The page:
LYNN MAUNAKEA is the VP and Executive Director of
the Ke Aliʻi Pauahi Foundation.
  1. Institute for Human Services (IHS), Oʻahu, Executive Director

  2. Hawaiʻi Department of Business, Economic Development and Tourism

  3. Director, Hawaiʻi County research and development

  4. Executive Director, Hilo Association for Retarded Citizens

  5. Masterʻs in Social Work, U. of Hawaiʻi

  6. 1977, moved to Hawaiʻi from New York


December 2005. Land under the 196 unit Kahala Beach apartments  will continue to be owned by Kamehameha Schools in a Hawaiʻi Supreme Court ruling. The lease rent provides $3.2 million a year for the educational mission, outreach programs and community collaborations of Kamehameha Schools. IMUA, March 2006


  1. The Life Sciences Research complex in Kakaʻako will be developed by KUD (Kojima Urban Development) International LLC and Phase 3 Properties, Inc.

  2. The ahupuaʻa of Punaluʻu is being cultivated as an ʻĀina Ulu educational site.

  3. Prenatal to Age Eight Keiki and families are receiving educational programs.

  4. Kamehamehaʻs community education implementation strategy will extend Pauahiʻs legacy to more Hawaiian learners than ever before.

  5. Nā Lau Lama provides books, lesson plans and teacher training for Hawaiʻiiʻs DOE to improve Hawaiian student education. .

February 2006. The U.S. Ninth Circuit Court of Appeals granted a rehearing en banc to Kamehameha Schools as to whether its admissions policy giving preference to students of Native Hawaiian ancestry is a violation of federal civil rights law. The August 2005 ruling by a three judge panel is set aside. The rehearing takes place on June 20, 2006 IMUA, May, September 2006

DIANE PLOTTS receives a second five-year term as Trustee.

CONSTANCE LAU resigns as Trustee.  On May 2, she  becomes President and CEO of Hawaiian Electric Industries and retains her position as President and CEO of American Savings Bank. IMUA, May 2006

J. DOUGLAS KEAUHOU ING petitions for a final five year term as Trustee

May 2006. The  historic first commencement at Maui and Hawaiʻi campuses graduates 281.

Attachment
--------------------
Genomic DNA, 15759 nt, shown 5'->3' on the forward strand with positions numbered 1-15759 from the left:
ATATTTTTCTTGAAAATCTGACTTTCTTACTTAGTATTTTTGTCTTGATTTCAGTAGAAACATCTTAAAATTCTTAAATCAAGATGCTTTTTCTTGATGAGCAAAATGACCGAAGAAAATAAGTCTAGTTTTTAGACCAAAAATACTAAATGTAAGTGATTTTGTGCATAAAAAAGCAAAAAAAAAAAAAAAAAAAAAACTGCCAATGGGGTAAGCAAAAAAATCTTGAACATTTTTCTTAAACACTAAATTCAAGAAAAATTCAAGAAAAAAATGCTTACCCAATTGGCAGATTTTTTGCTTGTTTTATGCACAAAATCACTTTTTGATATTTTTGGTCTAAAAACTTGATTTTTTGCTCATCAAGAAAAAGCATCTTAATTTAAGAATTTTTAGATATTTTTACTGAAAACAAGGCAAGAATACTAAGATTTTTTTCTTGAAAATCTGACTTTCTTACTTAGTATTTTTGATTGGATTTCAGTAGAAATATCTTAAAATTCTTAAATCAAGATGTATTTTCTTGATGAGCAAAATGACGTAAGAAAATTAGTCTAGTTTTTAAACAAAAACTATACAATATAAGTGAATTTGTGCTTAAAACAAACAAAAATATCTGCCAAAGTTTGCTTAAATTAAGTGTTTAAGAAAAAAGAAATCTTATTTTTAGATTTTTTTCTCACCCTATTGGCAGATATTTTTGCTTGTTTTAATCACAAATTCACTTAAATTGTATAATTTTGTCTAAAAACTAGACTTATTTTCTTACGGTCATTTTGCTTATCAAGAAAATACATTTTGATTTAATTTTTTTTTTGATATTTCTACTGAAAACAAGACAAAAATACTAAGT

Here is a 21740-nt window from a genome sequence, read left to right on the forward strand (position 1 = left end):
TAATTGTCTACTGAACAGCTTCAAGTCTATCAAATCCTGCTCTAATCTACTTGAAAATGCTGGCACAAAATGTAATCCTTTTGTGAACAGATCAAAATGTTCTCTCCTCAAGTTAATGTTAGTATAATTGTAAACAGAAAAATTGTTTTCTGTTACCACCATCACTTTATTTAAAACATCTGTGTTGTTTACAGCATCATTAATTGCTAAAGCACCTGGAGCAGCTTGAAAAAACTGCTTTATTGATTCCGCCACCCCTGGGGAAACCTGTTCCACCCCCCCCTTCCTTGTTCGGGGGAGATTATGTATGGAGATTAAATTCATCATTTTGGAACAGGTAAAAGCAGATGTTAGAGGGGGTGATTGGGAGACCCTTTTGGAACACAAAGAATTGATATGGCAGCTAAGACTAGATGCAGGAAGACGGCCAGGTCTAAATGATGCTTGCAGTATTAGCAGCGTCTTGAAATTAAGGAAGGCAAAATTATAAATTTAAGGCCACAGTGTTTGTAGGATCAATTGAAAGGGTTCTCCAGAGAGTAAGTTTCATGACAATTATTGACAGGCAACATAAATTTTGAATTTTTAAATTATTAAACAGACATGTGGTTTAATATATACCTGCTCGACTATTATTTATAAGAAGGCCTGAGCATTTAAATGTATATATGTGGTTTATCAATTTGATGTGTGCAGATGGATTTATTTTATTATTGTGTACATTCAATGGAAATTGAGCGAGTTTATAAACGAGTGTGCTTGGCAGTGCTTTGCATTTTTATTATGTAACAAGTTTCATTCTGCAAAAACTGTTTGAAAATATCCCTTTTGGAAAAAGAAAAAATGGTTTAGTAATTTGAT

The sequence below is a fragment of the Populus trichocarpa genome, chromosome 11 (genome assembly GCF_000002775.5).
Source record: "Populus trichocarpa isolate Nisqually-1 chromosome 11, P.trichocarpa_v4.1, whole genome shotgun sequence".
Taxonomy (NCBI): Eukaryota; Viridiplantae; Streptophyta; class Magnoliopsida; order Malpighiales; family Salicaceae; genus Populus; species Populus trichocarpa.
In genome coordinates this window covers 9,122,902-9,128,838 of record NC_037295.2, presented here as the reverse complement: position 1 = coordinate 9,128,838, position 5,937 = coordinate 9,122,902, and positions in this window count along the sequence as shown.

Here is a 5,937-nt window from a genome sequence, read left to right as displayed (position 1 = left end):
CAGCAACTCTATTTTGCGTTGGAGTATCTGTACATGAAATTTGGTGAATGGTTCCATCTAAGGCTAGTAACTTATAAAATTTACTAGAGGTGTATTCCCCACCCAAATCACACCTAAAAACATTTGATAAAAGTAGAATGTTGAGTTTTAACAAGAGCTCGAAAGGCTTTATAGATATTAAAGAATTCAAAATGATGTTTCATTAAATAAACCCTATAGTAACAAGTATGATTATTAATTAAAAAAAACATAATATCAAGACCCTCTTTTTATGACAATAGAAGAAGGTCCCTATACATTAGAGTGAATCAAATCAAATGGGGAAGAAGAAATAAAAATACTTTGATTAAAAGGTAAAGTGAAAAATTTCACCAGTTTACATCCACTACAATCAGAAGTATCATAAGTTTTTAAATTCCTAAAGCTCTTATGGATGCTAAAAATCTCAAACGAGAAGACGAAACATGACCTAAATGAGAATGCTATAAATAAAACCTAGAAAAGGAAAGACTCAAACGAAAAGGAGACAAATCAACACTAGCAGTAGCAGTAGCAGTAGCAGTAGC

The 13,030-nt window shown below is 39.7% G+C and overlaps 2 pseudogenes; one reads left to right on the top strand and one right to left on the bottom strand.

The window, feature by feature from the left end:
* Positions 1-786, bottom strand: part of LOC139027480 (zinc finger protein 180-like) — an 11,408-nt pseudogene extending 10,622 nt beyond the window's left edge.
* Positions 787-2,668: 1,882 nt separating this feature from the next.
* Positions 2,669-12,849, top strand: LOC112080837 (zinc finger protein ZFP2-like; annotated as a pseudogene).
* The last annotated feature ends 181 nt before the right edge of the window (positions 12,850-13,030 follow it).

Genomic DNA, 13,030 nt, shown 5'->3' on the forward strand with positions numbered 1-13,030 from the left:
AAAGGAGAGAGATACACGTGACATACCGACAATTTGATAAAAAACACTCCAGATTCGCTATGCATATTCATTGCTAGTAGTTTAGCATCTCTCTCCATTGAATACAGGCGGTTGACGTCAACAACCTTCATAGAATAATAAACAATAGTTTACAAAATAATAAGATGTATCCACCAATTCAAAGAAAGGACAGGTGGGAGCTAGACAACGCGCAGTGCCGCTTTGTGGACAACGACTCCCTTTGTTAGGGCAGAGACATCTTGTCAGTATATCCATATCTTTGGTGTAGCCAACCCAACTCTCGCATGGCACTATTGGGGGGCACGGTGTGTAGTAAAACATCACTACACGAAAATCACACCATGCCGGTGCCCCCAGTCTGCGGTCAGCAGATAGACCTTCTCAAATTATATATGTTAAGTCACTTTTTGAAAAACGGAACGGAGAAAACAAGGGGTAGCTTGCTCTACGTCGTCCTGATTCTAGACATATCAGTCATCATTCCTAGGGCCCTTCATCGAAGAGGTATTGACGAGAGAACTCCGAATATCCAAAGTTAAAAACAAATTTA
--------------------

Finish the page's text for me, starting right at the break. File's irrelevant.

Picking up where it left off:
$2.3 million renovation of Windward Mall begins.

Dr. ROD CHAMBERLAIN is appointed V.P. for Campus
Strategies. He will lead the alignment, coordination and implementation of the campus-based strategic initiatives related to Kamehameha’s Education Strategic Plan.  Those initiatives include identifying, designing and implementing innovative instructional models; building or expanding community support from the campuses; and evaluating and designing campus programs and services that support the growing enrollment of orphan and indigent students and their families.  IMUA, March 2006.
Sixty Kamehameha Schools alumni classes are gathering
donations to help support 13 charter schools statewide.

GERRY VINTA JOHANSEN, KSG 1960 and Alumni Relations Director says,” It’s important for anyone who has received Pauahi’s gift to have the mindset of trying to make a difference, especially in the lives of our Hawaiian young people, because that’s what she did for us.”


Kamehameha Schools alumni, 11 of 62,  are the largest group of native Hawaiians in the Class of 2012 of the John A. Burns School of Medicine.

BILLY FIELDS of Fields Masonry and crew restore the large kahua, reconstruct four lower terraces, build a burial mound for iwi and an exterior wall to encircle the area. 

Fieldsʻ work was completed in August 2006 at this site referred to as Keanakamanō, which means “the cave of the shark.”nTraditions speak of a cave in the valley that connected to an underground system toward Puʻuloa where sharks rested.

...said Dr. KĒHAU CACHOLA ABAD, ʻ82, who played a major role on the task force.”We need spaces that allow us to interact with our environment. That would make a big difference in our ability to understand our kūpuna--to think, behave and feel as they did.”

IMUA, March 2007


Polynesians                     Preparatory and Girls        1925-1939          1960ʻs             1990ʻs            2005-06         2011-12

Kingdom of Hawaiʻi         A U.S. territory                    1940ʻs                1970ʻs              2000-02         2007-08        2013-14

Founding and Boys          1910-1924                          1950ʻs                1980ʻs              2003-04        2009-10         2015-16